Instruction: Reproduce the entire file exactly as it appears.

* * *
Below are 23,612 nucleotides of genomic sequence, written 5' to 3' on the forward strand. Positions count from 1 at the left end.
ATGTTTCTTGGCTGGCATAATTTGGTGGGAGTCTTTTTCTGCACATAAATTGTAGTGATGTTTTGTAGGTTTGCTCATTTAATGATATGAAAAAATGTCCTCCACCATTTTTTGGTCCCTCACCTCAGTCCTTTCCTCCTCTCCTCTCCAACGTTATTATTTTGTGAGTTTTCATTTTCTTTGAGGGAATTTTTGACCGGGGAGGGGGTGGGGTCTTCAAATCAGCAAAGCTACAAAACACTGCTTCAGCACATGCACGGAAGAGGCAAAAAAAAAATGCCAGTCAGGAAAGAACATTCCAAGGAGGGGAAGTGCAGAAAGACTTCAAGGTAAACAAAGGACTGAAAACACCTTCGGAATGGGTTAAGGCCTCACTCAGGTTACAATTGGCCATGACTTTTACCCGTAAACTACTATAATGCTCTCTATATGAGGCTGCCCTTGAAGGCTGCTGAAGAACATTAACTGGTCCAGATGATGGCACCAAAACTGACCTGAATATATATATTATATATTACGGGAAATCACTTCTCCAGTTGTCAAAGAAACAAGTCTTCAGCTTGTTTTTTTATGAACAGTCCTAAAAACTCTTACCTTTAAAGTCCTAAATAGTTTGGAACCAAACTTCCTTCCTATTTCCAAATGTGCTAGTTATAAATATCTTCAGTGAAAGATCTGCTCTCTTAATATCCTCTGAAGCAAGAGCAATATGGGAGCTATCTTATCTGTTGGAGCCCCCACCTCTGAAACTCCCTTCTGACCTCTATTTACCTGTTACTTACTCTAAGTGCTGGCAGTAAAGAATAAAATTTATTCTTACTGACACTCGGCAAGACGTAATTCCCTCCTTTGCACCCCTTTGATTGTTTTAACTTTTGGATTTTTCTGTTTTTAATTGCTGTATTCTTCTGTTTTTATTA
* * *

Below are 23,612 nucleotides of genomic sequence, written 5' to 3' on the forward strand. Positions count from 1 at the left end.
ATGTTTCTTGGCTGGCATAATTTGGTGGGAGTCTTTTTCTGCACATAAATTGTAGTGATGTTTTGTAGGTTTGCTCATTTAATGATATGAAAAAATGTCCTCCACCATTTTTTGGTCCCTCACCTCAGTCCTTTCCTCCTCTCCTCTCCAACGTTATTATTTTGTGAGTTTTCATTTTCTTTGAGGGAATTTTTGACCGGGGAGGGGGTGGGGTCTTCAAATCAGCAAAGCTACAAAACACTGCTTCAGCACATGCACGGAAGAGGCAAAAAAAAAATGCCAGTCAGGAAAGAACATTCCAAGGAGGGGAAGTGCAGAAAGACTTCAAGGTAAACAAAGGACTGAAAACACCTTCGGAATGGGTTAAGGCCTCACTCAGGTTACAATTGGCCATGACTTTTACCCGTAAACTACTATAATGCTCTCTATATGAGGCTGCCCTTGAAGGCTGCTGAAGAACATTAACTGGTCCAGATGATGGCACCAAAACTGACCTGAATATATATATTATATATTACGGGAAATCACTTCTCCAGTTGTCAAAGAAACAAGTCTTCAGCTTGTTTTTTTATGAACAGTCCTAAAAACTCTTACCTTTAAAGTCCTAAATAGTTTGGAACCAAACTTCCTTCCTATTTCCAAATGTGCTAGTTATAAATATCTTCAGTGAAAGATCTGCTCTCTTAATATCCTCTGAAGCAAGAGCAATATGGGAGCTATCTTATCTGTTGGAGCCCCCACCTCTGAAACTCCCTTCTGACCTCTATTTACCTGTTACTTACTCTAAGTGCTGGCAGTAAAGAATAAAATTTATTCTTACTGACACTCGGCAAGACGTAATTCCCTCCTTTGCACCCCTTTGATTGTTTTAACTTTTGGATTTTTCTGTTTTTAATTGCTGTATTCTTCTGTTTTTATTA